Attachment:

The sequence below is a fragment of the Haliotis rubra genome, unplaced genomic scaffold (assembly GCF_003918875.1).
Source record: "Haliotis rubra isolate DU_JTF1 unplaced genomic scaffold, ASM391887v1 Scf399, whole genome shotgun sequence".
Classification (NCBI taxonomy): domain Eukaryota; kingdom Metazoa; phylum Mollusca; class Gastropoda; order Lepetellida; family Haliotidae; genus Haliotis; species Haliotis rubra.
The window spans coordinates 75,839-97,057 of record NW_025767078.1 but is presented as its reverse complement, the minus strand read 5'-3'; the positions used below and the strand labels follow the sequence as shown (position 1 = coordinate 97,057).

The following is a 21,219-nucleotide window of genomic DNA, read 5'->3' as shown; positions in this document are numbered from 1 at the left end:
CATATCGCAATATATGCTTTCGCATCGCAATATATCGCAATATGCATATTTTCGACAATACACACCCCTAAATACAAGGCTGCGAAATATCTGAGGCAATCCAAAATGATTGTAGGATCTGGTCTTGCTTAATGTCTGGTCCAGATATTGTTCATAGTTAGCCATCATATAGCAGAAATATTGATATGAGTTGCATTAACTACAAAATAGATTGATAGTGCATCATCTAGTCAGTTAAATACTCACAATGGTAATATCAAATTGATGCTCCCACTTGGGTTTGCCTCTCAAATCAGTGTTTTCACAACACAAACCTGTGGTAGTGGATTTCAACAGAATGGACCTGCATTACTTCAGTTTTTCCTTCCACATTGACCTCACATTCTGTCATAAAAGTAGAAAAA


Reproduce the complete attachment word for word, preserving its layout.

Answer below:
The sequence below is a fragment of the Haliotis rubra genome, unplaced genomic scaffold (assembly GCF_003918875.1).
Source record: "Haliotis rubra isolate DU_JTF1 unplaced genomic scaffold, ASM391887v1 Scf399, whole genome shotgun sequence".
Classification (NCBI taxonomy): domain Eukaryota; kingdom Metazoa; phylum Mollusca; class Gastropoda; order Lepetellida; family Haliotidae; genus Haliotis; species Haliotis rubra.
The window spans coordinates 75,839-97,057 of record NW_025767078.1 but is presented as its reverse complement, the minus strand read 5'-3'; the positions used below and the strand labels follow the sequence as shown (position 1 = coordinate 97,057).

The following is a 21,219-nucleotide window of genomic DNA, read 5'->3' as shown; positions in this document are numbered from 1 at the left end:
CATATCGCAATATATGCTTTCGCATCGCAATATATCGCAATATGCATATTTTCGACAATACACACCCCTAAATACAAGGCTGCGAAATATCTGAGGCAATCCAAAATGATTGTAGGATCTGGTCTTGCTTAATGTCTGGTCCAGATATTGTTCATAGTTAGCCATCATATAGCAGAAATATTGATATGAGTTGCATTAACTACAAAATAGATTGATAGTGCATCATCTAGTCAGTTAAATACTCACAATGGTAATATCAAATTGATGCTCCCACTTGGGTTTGCCTCTCAAATCAGTGTTTTCACAACACAAACCTGTGGTAGTGGATTTCAACAGAATGGACCTGCATTACTTCAGTTTTTCCTTCCACATTGACCTCACATTCTGTCATAAAAGTAGAAAAA